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Innovative cultivation methods for marine biodiscovery

Project description

Unlocking the potential of sponges and seaweeds

In the vast depths of our oceans, the potential of marine bioactive molecules is hindered by a lack of controlled infrastructure, impeding their extraction and synthesis. With corals, sponges, and algae holding the key to high-value biomolecules, the marine environment faces challenges from both global change and unsustainable harvesting. Traditional microbial engineering falls short in meeting expectations for producing these bioactives. With this in mind, the EU-funded COMBO project aims to leverage synthetic biology, omics technologies, and innovative co-culture systems to engineer marine metabolic pathways. This will offer a sustainable solution to unlock the full potential of marine sponges and seaweeds for the benefit of pharmaceutical and cosmetic industries.

Objective

Despite their well-recognized potential, marine bioactive molecules are still difficult to source due to a lack of controlled culturing and processing infrastructures, and their chemical synthesis is hampered by their chemical complexity. The marine environment is largely affected by global change and wild harvesting of marine bioresources does not represent a sustainable supply of these biomolecules. The main sources of the high-value biomolecules are corals, sponges, algae, involving industrial end-users in the medical and pharmaceutical, food, and cosmetic sectors. Therefore, new approaches are urgently needed in marine biotechnology as microbial engineering has not fully met the expectations for producing the marine bioactives identified in invertebrates and seaweeds. Recent advances in thesynthetic biology of terrestrial natural products are offering unique opportunities to supply bioactives of terrestrial origin. Omics technologies have also transformed the way the complexity of the marine holobiont can be viewed and today the integration of omics data such as genomics and metabolomics can increase our understanding of the functioning and processes of living organisms including their metabolic pathways. COMBO will allow the transfer of knowledge from terrestrial to marine biotechnology through the engineering of marine metabolic pathways using Omics approaches. The rationale behind COMBO lies in the power of synthetic consortia of host cells and microbial cells based on the concept of holobiont and auxotrophy. To this end, we will exploit the recent advances in co-cultures systems. Indeed, the development of synthetic consortia has been shown to support specific ecological dynamics, promote microbial species growth, and syntheses of valuable chemicals. COMBO will therefore expand the potential offered by underused marine sponges and seaweeds known to produce bioactives such as terpenoids and alkaloids for the cosmetic and pharmaceutical markets.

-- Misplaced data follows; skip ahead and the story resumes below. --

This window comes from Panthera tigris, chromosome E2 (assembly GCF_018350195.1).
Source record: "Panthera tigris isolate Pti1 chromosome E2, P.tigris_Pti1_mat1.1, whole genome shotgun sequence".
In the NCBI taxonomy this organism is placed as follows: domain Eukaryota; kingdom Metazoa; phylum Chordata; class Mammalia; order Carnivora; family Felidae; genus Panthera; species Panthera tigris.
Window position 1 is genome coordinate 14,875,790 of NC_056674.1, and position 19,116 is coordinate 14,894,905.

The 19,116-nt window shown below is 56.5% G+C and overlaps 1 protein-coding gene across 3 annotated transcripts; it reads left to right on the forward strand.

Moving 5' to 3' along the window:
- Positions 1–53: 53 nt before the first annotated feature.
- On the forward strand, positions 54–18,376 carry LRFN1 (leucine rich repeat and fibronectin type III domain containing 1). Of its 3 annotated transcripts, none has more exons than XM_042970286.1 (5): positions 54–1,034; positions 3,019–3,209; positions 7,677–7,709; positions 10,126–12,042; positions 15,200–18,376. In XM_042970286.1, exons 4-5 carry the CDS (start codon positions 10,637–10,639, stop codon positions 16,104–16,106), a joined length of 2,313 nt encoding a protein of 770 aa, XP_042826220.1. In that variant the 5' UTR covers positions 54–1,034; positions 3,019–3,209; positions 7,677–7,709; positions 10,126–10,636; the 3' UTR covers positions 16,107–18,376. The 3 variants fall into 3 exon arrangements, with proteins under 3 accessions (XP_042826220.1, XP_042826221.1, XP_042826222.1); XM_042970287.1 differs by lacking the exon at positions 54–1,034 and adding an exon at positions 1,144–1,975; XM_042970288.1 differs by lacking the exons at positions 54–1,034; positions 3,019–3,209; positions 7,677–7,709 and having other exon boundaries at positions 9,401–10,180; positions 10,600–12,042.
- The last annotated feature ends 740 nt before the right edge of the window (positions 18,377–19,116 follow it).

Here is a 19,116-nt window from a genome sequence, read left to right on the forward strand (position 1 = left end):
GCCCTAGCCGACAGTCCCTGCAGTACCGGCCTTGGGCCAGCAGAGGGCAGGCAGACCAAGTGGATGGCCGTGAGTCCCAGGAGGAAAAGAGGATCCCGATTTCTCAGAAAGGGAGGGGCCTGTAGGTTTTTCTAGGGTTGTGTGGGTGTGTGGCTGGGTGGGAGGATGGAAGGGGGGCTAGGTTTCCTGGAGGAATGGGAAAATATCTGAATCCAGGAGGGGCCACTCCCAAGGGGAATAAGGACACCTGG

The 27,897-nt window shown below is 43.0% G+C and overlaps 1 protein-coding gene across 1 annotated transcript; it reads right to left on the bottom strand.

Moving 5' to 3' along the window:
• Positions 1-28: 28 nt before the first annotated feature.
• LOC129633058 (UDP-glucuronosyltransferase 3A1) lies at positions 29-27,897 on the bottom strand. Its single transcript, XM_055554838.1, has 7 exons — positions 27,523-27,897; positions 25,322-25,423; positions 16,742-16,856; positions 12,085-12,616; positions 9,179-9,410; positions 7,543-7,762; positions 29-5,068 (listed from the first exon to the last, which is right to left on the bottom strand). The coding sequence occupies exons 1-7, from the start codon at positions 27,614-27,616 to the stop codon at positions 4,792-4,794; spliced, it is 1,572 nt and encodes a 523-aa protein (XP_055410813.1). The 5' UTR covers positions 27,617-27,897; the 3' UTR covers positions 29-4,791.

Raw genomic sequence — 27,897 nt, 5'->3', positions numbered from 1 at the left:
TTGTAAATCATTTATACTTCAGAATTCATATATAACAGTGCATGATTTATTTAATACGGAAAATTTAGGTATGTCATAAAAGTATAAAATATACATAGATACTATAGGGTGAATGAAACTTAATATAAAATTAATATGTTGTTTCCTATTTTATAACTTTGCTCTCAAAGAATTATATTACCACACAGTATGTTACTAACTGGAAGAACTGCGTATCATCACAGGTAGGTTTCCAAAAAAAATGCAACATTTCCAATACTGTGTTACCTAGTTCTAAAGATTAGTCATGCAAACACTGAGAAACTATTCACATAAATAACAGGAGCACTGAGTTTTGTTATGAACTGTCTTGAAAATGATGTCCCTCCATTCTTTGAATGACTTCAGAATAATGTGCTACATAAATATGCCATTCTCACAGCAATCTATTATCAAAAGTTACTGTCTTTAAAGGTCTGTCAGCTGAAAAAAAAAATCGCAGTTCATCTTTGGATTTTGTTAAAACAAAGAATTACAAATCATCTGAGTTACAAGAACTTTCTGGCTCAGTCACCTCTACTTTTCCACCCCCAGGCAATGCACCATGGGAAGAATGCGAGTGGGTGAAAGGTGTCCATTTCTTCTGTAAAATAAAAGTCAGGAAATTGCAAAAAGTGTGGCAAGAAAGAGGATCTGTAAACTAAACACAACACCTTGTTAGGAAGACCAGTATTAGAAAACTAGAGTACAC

Coordinator

UNIVERSITY OF GALWAY
Net EU contribution
€ 566 413,75
Address
UNIVERSITY ROAD
H91 Galway
Ireland

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Region
Ireland Northern and Western West
Activity type
Higher or Secondary Education Establishments
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Total cost
€ 566 413,75

Participants (11)

Partners (1)